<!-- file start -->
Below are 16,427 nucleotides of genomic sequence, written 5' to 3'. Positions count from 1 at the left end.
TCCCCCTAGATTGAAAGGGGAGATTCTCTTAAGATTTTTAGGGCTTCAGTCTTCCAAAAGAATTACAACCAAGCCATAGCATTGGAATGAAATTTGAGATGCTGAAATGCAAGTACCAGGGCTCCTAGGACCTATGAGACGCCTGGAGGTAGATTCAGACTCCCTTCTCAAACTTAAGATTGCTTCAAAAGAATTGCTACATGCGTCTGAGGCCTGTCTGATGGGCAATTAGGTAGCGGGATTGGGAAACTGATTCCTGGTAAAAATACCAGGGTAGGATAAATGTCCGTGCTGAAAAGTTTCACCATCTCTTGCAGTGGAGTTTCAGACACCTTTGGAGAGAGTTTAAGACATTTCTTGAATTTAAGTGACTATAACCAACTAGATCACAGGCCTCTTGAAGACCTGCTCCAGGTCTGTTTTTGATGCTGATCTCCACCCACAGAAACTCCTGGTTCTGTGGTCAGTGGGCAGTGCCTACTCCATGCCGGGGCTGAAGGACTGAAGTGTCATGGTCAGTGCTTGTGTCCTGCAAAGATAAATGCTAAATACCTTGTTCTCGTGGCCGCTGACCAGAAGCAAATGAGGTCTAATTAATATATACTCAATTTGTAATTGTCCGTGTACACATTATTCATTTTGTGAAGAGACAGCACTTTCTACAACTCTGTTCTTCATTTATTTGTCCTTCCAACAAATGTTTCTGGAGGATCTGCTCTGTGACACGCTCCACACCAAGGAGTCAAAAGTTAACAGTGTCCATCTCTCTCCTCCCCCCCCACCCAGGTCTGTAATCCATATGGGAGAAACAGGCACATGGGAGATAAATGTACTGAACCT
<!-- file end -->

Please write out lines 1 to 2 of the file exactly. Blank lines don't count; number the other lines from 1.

Below are 16,427 nucleotides of genomic sequence, written 5' to 3'. Positions count from 1 at the left end.
TCCCCCTAGATTGAAAGGGGAGATTCTCTTAAGATTTTTAGGGCTTCAGTCTTCCAAAAGAATTACAACCAAGCCATAGCATTGGAATGAAATTTGAGATGCTGAAATGCAAGTACCAGGGCTCCTAGGACCTATGAGACGCCTGGAGGTAGATTCAGACTCCCTTCTCAAACTTAAGATTGCTTCAAAAGAATTGCTACATGCGTCTGAGGCCTGTCTGATGGGCAATTAGGTAGCGGGATTGGGAAACTGATTCCTGGTAAAAATACCAGGGTAGGATAAATGTCCGTGCTGAAAAGTTTCACCATCTCTTGCAGTGGAGTTTCAGACACCTTTGGAGAGAGTTTAAGACATTTCTTGAATTTAAGTGACTATAACCAACTAGATCACAGGCCTCTTGAAGACCTGCTCCAGGTCTGTTTTTGATGCTGATCTCCACCCACAGAAACTCCTGGTTCTGTGGTCAGTGGGCAGTGCCTACTCCATGCCGGGGCTGAAGGACTGAAGTGTCATGGTCAGTGCTTGTGTCCTGCAAAGATAAATGCTAAATACCTTGTTCTCGTGGCCGCTGACCAGAAGCAAATGAGGTCTAATTAATATATACTCAATTTGTAATTGTCCGTGTACACATTATTCATTTTGTGAAGAGACAGCACTTTCTACAACTCTGTTCTTCATTTATTTGTCCTTCCAACAAATGTTTCTGGAGGATCTGCTCTGTGACACGCTCCACACCAAGGAGTCAAAAGTTAACAGTGTCCATCTCTCTCCTCCCCCCCCACCCAGGTCTGTAATCCATATGGGAGAAACAGGCACATGGGAGATAAATGTACTGAACCT